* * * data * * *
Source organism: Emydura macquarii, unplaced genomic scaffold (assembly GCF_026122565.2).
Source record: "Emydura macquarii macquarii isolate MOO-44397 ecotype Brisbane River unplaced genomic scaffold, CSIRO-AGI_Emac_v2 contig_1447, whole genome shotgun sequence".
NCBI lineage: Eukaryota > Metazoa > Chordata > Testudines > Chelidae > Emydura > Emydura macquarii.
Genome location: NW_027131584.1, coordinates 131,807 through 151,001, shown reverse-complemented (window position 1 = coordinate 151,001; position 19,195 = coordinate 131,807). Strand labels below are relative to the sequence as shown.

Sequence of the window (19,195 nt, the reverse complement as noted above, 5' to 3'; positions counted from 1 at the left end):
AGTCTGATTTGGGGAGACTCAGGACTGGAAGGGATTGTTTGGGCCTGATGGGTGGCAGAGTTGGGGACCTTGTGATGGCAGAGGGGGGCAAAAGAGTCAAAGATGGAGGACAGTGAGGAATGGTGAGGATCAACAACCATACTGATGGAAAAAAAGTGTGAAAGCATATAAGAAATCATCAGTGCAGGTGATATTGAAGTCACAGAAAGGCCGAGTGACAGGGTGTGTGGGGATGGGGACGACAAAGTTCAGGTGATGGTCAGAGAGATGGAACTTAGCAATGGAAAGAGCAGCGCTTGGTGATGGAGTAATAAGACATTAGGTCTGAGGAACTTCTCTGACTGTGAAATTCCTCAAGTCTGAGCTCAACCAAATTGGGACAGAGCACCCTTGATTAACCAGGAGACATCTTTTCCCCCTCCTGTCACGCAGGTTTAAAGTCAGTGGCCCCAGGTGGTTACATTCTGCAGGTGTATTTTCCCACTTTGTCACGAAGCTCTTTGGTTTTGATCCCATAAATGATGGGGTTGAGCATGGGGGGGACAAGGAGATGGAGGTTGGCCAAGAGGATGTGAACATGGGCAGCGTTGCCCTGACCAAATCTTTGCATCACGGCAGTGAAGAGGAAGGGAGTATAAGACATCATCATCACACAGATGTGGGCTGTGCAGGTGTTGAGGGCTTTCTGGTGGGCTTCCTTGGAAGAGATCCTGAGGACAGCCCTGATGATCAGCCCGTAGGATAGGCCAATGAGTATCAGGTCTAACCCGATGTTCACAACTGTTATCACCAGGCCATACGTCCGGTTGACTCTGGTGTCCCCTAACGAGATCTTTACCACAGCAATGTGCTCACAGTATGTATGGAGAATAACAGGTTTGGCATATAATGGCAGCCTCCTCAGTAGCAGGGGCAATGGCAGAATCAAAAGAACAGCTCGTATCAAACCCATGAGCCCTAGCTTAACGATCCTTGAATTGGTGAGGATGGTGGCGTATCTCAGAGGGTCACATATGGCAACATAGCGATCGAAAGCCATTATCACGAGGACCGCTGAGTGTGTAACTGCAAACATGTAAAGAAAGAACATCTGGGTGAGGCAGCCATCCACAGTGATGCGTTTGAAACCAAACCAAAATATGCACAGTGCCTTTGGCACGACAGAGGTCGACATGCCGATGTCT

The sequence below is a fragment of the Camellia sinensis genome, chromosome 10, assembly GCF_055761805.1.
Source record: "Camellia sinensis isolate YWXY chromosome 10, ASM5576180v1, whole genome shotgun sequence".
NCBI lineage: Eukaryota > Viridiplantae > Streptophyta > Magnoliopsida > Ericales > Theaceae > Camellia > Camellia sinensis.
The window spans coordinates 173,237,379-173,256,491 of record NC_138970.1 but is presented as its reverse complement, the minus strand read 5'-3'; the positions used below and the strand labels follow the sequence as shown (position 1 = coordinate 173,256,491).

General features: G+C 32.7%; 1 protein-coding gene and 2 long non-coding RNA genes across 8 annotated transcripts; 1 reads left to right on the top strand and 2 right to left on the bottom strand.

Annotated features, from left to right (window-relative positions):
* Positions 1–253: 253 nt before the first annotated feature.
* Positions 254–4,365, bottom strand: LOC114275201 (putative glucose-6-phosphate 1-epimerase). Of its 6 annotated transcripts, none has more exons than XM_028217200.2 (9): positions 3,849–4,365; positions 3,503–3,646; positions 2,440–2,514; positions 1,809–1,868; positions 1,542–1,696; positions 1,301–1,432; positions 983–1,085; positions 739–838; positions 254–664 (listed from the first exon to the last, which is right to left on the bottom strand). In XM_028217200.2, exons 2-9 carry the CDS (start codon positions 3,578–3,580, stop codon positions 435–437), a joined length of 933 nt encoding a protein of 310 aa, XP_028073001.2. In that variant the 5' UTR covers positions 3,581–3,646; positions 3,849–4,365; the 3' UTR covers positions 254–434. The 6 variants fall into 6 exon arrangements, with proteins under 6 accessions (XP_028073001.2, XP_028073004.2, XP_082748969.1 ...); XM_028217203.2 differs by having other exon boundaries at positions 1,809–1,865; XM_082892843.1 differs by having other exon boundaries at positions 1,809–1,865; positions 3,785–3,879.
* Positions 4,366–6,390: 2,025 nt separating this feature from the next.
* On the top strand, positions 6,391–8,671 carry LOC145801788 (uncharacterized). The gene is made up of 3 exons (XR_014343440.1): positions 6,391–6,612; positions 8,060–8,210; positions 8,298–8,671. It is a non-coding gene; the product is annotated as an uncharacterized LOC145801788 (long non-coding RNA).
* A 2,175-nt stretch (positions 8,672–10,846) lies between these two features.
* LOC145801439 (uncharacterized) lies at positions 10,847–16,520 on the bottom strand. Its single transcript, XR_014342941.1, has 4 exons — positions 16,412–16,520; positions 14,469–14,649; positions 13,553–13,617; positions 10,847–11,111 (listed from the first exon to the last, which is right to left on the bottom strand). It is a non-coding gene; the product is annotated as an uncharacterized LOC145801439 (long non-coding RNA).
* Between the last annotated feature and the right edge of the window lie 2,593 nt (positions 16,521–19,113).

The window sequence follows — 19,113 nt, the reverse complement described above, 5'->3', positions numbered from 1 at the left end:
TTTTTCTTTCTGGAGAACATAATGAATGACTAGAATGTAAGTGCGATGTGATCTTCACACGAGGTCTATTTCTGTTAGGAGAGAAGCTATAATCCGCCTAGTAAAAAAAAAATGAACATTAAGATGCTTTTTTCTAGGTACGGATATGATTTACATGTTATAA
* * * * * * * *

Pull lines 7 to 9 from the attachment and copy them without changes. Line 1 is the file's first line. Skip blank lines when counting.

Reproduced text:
The sequence below is a fragment of the Camellia sinensis genome, chromosome 10, assembly GCF_055761805.1.
Source record: "Camellia sinensis isolate YWXY chromosome 10, ASM5576180v1, whole genome shotgun sequence".
NCBI lineage: Eukaryota > Viridiplantae > Streptophyta > Magnoliopsida > Ericales > Theaceae > Camellia > Camellia sinensis.